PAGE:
Inside This Issue - Opinion
New approaches to health care long overdue
November 5th, 2012
The walls that have demarcated areas of responsibility within the U.S. health care system are beginning to crumble, as payers, providers and patients seek better ways to ensure quality care and, at the same time, limit expenditures that are the highest in the world, consuming almost 18% of GDP. As both employers and providers, mass market retailers are helping drive that evolution.
Roundy’s Supermarkets, whose 160 grocery stores in three Midwestern states generate some $4 billion in annual sales, has teamed up with Anthem Blue Cross and Blue Shield and Aurora Health Care to better meet the needs of its employees and their dependents in Wisconsin.
Under the insurer’s new Blue Priority program, Aurora will provide coordinated care to those individuals through its 1,500 physicians, 172 clinics and 15 hospitals in the eastern part of the state. Aurora and Anthem will share clinical information, co-manage care and establish quality benchmarks to measure patients’ progress.
Functioning as an accountable care organization, Anthem and Aurora will strive to do away with inefficiencies in health care delivery, resulting in meaningful cost savings for Roundy’s workers. An Anthem spokesman says that, on average, such programs yield savings of 10%, and that lower cost trends usually accelerate as the positive impact of coordinated care accumulates with the passage of time.
“Roundy’s leadership has been looking for a way to more effectively help employees stay healthy,” notes Anthony Fioretti, executive director of business development at HNI Risk Services, who helped put the program together. “With Blue Priority and the Aurora Accountable Care Network we can do just that. This brings true innovation to the marketplace.”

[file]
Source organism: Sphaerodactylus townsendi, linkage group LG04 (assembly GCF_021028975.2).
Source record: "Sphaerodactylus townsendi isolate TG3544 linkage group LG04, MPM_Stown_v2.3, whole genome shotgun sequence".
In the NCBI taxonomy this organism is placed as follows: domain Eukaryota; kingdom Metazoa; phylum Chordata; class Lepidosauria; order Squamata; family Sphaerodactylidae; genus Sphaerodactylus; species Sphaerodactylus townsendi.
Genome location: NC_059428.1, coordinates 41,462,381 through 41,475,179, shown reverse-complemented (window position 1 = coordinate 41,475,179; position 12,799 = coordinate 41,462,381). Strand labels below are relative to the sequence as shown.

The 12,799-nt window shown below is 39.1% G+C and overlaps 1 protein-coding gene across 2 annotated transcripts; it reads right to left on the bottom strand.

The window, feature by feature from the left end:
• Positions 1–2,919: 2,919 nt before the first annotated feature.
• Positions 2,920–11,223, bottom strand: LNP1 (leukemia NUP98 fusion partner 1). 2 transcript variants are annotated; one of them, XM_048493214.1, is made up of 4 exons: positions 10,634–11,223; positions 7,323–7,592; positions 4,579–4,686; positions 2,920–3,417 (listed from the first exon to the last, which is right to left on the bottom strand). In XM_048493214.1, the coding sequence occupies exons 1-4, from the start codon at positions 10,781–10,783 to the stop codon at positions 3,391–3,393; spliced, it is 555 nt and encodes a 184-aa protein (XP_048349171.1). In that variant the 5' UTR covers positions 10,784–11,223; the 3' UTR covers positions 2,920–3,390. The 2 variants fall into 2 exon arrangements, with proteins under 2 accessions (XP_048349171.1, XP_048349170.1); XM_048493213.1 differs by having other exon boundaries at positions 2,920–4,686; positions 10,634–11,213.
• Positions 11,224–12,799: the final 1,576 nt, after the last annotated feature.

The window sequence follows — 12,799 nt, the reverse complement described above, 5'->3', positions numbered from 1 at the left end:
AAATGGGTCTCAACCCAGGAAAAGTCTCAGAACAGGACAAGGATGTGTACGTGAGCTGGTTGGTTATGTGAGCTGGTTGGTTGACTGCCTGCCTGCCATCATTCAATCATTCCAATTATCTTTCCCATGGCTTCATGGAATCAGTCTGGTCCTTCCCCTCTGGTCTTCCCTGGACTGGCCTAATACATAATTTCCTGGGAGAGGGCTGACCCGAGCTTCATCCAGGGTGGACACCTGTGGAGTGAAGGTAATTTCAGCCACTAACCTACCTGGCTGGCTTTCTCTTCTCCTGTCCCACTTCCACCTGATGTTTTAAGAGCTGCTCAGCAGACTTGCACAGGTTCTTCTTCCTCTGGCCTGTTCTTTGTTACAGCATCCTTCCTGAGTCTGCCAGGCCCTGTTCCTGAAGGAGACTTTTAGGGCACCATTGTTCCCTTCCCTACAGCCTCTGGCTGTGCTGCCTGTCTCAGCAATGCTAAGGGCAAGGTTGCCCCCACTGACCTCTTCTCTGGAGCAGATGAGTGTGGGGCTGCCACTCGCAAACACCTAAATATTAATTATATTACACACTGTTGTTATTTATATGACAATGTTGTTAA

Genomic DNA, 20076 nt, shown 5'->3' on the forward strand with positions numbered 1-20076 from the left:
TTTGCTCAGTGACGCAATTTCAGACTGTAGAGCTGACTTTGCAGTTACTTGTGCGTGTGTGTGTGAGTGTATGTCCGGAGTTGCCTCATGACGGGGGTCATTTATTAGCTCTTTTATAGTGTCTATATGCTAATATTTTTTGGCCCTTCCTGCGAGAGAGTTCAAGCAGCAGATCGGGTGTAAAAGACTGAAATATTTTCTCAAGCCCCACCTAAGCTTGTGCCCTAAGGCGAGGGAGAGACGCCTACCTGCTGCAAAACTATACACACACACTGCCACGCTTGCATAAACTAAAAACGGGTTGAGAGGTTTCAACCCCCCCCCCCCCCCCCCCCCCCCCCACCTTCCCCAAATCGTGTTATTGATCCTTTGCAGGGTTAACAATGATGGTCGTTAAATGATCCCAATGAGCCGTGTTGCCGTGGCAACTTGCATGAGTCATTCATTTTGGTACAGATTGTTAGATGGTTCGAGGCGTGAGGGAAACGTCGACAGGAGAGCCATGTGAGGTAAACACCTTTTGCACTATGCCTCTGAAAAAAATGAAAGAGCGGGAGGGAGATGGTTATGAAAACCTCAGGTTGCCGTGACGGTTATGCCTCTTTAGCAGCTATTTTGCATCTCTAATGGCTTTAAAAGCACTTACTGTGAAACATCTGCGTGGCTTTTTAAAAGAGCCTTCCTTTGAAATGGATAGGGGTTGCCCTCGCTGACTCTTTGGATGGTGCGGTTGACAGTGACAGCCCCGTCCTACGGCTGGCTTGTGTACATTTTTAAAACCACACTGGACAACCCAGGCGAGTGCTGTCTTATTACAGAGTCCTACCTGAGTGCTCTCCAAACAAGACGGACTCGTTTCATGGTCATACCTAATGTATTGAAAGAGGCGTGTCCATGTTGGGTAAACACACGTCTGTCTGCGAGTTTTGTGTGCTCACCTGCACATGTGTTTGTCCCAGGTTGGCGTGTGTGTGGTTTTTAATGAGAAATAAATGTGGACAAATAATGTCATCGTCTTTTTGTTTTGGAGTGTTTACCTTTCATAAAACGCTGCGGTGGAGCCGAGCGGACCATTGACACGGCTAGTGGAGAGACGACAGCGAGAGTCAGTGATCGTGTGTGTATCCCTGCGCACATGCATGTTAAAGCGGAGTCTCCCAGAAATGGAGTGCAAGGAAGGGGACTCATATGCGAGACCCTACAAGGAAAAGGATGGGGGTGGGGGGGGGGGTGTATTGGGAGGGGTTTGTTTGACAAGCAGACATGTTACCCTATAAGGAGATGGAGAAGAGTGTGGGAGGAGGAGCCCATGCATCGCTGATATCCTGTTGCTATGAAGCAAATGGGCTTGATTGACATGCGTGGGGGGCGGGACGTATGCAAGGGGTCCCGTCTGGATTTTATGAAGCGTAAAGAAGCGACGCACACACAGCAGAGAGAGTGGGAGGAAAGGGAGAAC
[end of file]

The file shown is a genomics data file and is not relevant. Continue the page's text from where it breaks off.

Walgreens is another retailer rethinking the health care paradigm. A recent change in the rules governing Medicare highlights the value of its WellTransitions program. A federal law that took effect on October 1 made it possible for hospitals with high readmission rates for Medicare patients to be hit with financial penalties. Government projections indicate that about 2,200 health care facilities could face fines of some $125,000 each during the next 12 months.
Incorrect use of medications is a major cause of hospital readmissions, and Walgreens WellTransitions is designed to address the problem before it starts. Working in tandem with the hospital, the drug chain offers a range of services, including a review of patients’ medications at the time they’re admitted and discharged; bedside delivery of prescriptions, along with patient education, for use after leaving the hospital; medication counseling for both patients and caregivers; regular follow-up calls; and round-the-clock support via telephone or the Internet.
Washington Adventist Hospital in Takoma Park, Md., is one of the growing number of facilities where WellTransitions is already up and running. Of the first 48 high-risk patients to take part in the program there, only three were readmitted within 30 days of leaving, according to a hospital spokesman. If that success is replicated on a large scale as Walgreens and other pharmacy operators roll out offerings like WellTransitions, the impact will be significant indeed.
Studies cited by Walgreens show that almost one out of five Medicare patients are currently rehospitalized within 30 days of being discharged at a cost of some $25 billion to the health care system.
That kind of performance makes it clear that new approaches to health care delivery are long overdue.